Ex vivo functional drug screens were performed on freshly isolated mononuclear cells. In brief, 10,000 cells per well were arrayed into three, 384-well plates containing 122 small-molecule inhibitors. This panel contained graded concentrations of drugs with activity against two-thirds of the tyrosine kinome as well as other non-tyrosine kinase pathways, including mitogen-activated protein kinases (MAPKs), the pathway involving phosphatidylinositol-4,5-bisphosphate 3-kinase, AKT serine/threonine kinase 1 and mechanistic target of rapamycin kinase (PIK3C–AKT–MTOR); protein kinase AMP-activated (AMPK, also known as PRKAA1), ATM serine/threonine kinase (ATM), aurora kinases, calcium/calmodulin-dependent protein kinases (CAMKs), cyclin-dependent kinases (CDKs), serine/threonine protein kinase 3 (GSK3), IκB kinase (IκK), cAMP-dependent protein kinase (PKA), protein kinase C (PKC), polo-like kinase 1 (PLK1) and RAF proto-oncogene serine/threonine kinase (RAF). In addition, the library contained small-molecule inhibitors with activity against the BCL2 family, bromodomain containing 4 (BRD4), hedgehog heat shock protein 90 (HSP90), NOTCH/γ-secretase, proteasome, survivin, signal transducer and activator of transcription 3 (STAT3), histone deacetylase (HDAC), and WNT/β-catenin. Drug plates were created using inhibitors purchased from LC Laboratories and Selleck Chemicals and master stocks were reconstituted in dimethyl sulfoxide (DMSO) and stored at −80 °C. Master plates were created by distributing a single agent per well in a seven-point concentration series, created from threefold dilutions of the most concentrated stock resulting in a range of 10 μM to 0.0137 μM for each drug (except dasatinib, ponatinib, sunitinib and YM-155, which were plated at a concentration range of 1 μM to 0.00137 μM). DMSO-control wells and positive-control wells containing a drug combination of flavopiridol, staurosporine and velcade were placed on each plate, with the final concentration of DMSO ≤0.1% in all wells. Daughter plates were created using a V&P Scientific 384-well pin tool head operated by the Caliper Sciclone ALH 3000 and equipped with 0.457-mm diameter, 30-nl, slotted stainless-steel pins (FP1NS30). Daughter and destination plates were sealed with pealable thermal seals using a PlateLoc thermal sealer. Destination plates were stored at −20 °C for no more than three months and thawed immediately before use. Primary mononuclear cells were plated across single-agent inhibitor panels within 24 h of collection. Cells were seeded into 384-well assay plates at 10,000 cells per well in Roswell Park Memorial Institute (RPMI) 1640 medium supplemented with fetal bovine serum (FBS) (10%), L-glutamine, penicillin–streptomycin, and β-mercaptoethanol (10–4 M). After three days of culture at 37 °C in 5% CO2, MTS reagent (CellTiter96 AQueous One; Promega) was added, the optical density was measured at 490 nm, and raw absorbance values were adjusted to a reference blank value and then used to determine cell viability (normalized to untreated control wells).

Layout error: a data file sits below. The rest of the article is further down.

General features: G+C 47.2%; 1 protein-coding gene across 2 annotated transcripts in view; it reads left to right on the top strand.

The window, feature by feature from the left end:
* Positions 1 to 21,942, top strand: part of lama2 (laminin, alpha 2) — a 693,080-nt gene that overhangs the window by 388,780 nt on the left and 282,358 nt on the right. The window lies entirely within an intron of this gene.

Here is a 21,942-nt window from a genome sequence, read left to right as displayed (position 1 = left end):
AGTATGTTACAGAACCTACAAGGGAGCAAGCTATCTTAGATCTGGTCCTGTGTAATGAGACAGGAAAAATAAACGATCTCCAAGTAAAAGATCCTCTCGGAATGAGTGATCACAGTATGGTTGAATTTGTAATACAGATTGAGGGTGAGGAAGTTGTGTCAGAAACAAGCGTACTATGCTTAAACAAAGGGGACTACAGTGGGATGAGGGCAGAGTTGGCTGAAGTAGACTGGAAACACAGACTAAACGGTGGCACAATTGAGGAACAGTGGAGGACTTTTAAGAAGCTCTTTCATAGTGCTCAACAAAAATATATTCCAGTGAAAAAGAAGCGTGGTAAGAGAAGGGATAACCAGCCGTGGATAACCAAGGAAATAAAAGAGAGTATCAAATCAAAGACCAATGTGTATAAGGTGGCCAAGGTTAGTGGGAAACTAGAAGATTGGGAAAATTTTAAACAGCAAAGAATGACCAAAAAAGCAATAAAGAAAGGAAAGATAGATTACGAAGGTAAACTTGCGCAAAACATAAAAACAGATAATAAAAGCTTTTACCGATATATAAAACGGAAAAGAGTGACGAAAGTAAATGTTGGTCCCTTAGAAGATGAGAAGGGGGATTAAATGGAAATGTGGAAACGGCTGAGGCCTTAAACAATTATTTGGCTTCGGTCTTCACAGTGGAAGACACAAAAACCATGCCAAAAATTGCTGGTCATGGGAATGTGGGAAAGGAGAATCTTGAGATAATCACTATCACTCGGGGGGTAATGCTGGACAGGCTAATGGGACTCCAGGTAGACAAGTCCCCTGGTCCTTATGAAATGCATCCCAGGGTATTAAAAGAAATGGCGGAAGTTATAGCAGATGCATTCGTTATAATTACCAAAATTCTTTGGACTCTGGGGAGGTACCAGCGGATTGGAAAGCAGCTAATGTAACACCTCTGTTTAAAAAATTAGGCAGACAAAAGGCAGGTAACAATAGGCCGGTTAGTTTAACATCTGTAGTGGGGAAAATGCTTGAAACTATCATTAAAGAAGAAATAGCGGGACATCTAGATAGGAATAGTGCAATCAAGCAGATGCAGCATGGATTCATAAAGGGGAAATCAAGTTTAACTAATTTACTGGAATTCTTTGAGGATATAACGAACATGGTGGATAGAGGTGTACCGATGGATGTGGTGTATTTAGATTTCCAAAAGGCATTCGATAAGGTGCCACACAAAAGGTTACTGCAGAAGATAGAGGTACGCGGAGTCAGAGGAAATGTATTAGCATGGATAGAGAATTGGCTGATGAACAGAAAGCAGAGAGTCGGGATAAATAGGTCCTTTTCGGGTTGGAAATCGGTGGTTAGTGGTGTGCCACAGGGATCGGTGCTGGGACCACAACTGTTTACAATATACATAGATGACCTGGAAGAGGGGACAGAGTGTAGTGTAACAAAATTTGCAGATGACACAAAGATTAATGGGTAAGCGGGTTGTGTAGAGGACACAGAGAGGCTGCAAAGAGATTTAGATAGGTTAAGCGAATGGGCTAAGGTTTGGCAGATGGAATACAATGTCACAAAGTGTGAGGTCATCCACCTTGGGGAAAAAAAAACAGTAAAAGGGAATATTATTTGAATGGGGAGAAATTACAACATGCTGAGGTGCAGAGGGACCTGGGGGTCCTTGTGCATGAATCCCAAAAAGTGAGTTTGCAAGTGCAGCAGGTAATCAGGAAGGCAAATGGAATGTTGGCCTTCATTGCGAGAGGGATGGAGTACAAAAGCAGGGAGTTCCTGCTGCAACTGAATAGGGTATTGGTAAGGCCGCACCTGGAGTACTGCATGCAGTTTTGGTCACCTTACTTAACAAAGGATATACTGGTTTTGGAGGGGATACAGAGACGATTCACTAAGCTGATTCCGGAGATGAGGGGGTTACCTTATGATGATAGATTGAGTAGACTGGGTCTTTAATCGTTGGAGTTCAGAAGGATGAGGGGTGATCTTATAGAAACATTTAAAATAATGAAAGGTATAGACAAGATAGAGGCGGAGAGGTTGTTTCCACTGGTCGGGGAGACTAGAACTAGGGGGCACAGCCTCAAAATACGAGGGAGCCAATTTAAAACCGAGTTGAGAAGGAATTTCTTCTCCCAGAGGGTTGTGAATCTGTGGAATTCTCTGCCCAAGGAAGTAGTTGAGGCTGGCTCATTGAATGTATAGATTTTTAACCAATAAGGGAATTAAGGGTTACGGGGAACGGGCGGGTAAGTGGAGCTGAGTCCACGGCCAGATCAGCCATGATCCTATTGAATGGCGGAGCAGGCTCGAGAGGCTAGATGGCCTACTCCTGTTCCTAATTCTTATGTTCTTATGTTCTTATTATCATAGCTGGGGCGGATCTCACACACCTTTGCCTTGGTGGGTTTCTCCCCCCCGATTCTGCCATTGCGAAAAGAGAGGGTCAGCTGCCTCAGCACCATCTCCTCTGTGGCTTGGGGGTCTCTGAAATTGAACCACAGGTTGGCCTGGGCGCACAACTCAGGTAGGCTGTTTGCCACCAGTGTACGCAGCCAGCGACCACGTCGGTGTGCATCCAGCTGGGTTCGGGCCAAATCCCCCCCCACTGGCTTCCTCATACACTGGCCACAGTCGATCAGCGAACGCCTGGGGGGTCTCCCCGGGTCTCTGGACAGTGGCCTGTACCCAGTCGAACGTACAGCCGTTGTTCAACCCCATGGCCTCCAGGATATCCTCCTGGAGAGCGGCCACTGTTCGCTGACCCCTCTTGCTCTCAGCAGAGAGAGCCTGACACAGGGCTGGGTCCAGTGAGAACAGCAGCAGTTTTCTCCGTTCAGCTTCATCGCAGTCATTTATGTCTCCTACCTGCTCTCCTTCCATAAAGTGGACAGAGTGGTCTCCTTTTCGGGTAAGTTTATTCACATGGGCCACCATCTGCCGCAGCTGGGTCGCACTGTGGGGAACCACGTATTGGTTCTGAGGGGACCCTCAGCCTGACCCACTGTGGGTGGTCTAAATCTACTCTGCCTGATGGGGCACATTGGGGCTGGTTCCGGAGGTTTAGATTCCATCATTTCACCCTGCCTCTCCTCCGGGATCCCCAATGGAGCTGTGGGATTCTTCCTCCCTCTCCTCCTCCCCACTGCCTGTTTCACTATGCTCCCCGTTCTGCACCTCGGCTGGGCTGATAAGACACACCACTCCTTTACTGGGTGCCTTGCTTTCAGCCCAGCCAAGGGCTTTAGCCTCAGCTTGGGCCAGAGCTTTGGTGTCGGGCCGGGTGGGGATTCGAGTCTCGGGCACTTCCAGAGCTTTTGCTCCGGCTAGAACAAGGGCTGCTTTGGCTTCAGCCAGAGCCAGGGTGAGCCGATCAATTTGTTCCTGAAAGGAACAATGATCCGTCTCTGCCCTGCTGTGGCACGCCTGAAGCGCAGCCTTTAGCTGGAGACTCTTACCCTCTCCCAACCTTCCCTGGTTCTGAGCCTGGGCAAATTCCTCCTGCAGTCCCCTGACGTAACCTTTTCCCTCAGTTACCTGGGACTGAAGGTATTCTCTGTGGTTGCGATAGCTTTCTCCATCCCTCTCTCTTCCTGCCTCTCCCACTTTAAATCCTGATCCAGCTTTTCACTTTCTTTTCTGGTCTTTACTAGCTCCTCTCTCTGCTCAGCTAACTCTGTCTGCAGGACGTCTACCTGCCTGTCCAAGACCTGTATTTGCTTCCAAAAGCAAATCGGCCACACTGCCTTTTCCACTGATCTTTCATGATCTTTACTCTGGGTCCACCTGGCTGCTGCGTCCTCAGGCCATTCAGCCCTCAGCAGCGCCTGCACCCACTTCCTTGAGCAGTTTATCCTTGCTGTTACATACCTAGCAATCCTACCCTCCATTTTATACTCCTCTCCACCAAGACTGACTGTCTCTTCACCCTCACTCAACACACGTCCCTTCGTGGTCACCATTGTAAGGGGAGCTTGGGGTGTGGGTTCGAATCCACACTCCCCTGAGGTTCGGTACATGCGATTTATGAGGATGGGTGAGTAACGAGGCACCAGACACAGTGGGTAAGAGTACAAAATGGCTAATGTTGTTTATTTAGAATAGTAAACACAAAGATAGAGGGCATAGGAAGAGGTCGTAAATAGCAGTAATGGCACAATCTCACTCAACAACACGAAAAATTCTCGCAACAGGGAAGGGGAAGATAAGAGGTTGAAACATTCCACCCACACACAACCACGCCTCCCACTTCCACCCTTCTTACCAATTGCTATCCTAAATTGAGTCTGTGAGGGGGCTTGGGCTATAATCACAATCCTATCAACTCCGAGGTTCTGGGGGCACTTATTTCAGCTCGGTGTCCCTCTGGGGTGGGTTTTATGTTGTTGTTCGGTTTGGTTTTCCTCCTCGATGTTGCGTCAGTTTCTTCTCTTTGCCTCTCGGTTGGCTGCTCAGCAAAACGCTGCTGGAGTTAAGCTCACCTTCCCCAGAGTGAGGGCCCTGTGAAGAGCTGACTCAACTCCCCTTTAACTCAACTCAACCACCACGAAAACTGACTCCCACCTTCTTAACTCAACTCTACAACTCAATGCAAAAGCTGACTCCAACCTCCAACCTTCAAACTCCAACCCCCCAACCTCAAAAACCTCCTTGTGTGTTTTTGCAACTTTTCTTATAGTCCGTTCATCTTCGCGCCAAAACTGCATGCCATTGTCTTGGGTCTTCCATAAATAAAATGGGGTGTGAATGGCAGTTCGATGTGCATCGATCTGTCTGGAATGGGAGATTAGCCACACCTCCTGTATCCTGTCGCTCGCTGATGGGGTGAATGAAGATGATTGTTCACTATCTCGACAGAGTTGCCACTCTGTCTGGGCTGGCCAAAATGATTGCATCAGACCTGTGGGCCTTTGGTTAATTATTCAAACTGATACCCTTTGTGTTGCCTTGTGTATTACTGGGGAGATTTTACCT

With regard to data processing, a workflow in which the data normalization, curve fit parameters, and quality assurance/quality control steps are summarized below (Figure 1). A given sample was run on one or more panels and within each panel, the majority of drugs were run without within-panel replicates. Two steps were performed to harmonize these data before model fitting.